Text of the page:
Hertfordshire has one of the lower rates of new coronavirus cases in the country, Public Health England figures have shown today.

Today's data is the most accurate and up-to-date and gives an indication of how many people living in the county currently have the virus.

This is because the data takes into account those who have been tested in hospitals, as well as in the community - for example at a mobile testing centre or at home.

For the week ending June 28, Hertfordshire had a Covid-19 case rate of 2.4 per 100,000 people, which is down from 4.6 the week previously.

With a population of around 1.2 million, this data suggests around 25 people living in Hertfordshire tested positive for coronavirus between June 21 and June 28.

Over the whole pandemic, Hertfordshire's coronavirus case rate is 342 per 100,000 people.

This suggests around 4,000 people in the county have officially tested positive for the virus - this does not take into account those who have had the virus but were never tested for it.

Daily government figures show a little over 3,000 people living in the county have tested positive but this is only for people tested in hospital or laboratory settings.

Nearly 50 local authorities have recorded a rate lower than 2.4 in the last week, with around 100 recording a higher rate.

The highest rate, unsurprisingly considering it has been put into lockdown again, is Leicester with a latest weekly rate of 141.3 cases per 100,000 people.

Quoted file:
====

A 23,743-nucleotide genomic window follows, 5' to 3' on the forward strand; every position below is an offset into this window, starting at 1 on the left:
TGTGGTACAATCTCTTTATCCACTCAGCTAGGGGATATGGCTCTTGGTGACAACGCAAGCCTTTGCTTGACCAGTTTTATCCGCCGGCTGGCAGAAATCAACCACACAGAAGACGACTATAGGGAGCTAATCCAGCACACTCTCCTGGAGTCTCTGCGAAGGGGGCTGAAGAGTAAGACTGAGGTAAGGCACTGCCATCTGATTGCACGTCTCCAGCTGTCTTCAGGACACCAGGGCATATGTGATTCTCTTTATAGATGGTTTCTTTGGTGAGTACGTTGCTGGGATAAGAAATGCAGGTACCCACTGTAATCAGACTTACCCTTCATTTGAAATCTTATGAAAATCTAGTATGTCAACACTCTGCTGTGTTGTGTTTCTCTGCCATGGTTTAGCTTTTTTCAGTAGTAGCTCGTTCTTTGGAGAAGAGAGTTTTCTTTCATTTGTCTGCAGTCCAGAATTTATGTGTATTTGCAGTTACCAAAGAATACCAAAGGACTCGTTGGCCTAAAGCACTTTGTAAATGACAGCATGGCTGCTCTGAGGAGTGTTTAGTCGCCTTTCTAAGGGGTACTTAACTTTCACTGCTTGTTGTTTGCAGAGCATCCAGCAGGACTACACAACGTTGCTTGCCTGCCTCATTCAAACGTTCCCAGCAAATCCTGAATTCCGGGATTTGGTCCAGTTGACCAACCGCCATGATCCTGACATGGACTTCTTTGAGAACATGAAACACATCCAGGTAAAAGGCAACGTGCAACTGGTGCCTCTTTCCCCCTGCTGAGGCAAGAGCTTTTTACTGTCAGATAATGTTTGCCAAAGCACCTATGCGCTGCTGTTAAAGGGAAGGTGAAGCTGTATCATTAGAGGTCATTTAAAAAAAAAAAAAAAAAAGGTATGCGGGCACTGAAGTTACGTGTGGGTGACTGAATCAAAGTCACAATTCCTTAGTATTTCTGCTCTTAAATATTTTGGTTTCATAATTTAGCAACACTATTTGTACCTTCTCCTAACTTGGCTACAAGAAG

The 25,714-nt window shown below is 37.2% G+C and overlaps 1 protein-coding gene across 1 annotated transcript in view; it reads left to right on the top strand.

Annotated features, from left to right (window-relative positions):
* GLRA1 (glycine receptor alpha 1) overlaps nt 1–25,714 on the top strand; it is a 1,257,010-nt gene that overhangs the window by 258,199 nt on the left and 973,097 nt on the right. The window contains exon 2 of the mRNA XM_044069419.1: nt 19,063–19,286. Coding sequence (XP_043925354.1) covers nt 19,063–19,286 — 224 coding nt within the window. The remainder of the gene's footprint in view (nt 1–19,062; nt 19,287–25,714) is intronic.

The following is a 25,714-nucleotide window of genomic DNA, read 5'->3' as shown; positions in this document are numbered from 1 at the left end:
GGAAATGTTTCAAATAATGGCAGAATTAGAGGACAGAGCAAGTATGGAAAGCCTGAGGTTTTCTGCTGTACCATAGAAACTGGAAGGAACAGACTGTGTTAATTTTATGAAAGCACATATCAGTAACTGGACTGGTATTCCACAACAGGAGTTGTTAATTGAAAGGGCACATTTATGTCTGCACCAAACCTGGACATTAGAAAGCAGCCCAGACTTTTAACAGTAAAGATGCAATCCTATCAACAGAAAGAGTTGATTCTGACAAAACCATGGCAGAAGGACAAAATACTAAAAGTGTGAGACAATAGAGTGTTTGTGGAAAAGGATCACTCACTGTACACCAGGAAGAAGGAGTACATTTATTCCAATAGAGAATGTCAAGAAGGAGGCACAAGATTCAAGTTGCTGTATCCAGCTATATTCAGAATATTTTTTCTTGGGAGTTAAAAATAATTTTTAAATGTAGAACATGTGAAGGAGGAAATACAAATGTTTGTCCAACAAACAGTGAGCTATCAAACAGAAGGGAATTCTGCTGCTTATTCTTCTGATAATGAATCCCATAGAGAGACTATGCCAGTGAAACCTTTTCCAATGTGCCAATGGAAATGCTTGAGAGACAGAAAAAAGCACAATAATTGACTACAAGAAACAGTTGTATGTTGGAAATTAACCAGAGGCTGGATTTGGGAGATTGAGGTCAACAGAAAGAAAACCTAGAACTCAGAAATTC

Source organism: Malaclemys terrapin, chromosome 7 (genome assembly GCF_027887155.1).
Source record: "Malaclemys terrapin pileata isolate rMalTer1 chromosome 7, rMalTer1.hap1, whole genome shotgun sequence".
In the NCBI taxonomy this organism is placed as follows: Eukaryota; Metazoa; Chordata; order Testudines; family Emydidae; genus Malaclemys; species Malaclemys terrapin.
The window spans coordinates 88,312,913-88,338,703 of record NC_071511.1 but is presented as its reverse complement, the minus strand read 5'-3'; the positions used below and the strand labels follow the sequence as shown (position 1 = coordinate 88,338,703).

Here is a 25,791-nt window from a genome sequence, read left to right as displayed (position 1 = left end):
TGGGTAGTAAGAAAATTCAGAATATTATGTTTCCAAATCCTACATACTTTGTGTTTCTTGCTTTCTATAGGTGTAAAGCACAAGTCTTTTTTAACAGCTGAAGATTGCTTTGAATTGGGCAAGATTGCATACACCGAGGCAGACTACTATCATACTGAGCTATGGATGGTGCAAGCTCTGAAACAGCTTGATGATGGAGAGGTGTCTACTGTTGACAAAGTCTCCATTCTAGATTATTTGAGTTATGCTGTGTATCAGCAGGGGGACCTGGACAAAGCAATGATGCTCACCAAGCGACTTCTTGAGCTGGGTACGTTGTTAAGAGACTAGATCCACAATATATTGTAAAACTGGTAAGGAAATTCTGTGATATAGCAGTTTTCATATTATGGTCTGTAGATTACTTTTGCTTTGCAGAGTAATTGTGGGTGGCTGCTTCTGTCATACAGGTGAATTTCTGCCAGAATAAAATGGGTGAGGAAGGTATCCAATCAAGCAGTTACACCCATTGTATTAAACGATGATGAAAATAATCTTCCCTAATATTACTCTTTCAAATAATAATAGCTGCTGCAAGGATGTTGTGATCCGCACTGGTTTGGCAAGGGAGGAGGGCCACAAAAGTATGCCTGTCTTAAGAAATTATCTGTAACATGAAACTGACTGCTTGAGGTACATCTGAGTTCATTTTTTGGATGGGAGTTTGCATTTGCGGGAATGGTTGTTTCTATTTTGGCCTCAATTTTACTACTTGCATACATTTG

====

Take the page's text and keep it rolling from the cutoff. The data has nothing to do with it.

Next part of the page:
Bradford is second on the list with 45.8 cases per 100,000 people.

The Government and Public Health England (PHE) have been criticised this week for not sharing coronavirus case and testing data which can be vital to halting local outbreaks.

The Mayor of Leicester said he had been trying for weeks to access data on the level of testing in the city and was only given access on Thursday - days before the city's local lockdown was announced.

Other council leaders, mayors and MPs have added their voices to the debate, also saying they have not been able to access the data they need to identify and tackle local outbreaks.

What is the difference between Pillar 1 and Pillar 2 testing and why are both important?

Pillar one data is the number of confirmed cases of Covid-19 based on swab testing in PHE labs and NHS hospitals for those with a clinical need and health and care workers.

Pillar two is swab testing of the wider population and includes data from all community testing, drive-through centres and tests sent to people's homes.

The Department of Health and Social Care publishes the complete testing data on a national level, it only publishes the pillar one figures for individual local authorities.

It is not clear why it does not publish pillar two data on a local level.

Using only pillar one figures will not give a complete picture of what is happening in a local area because it is limited to confirmed cases in patients and health and care workers.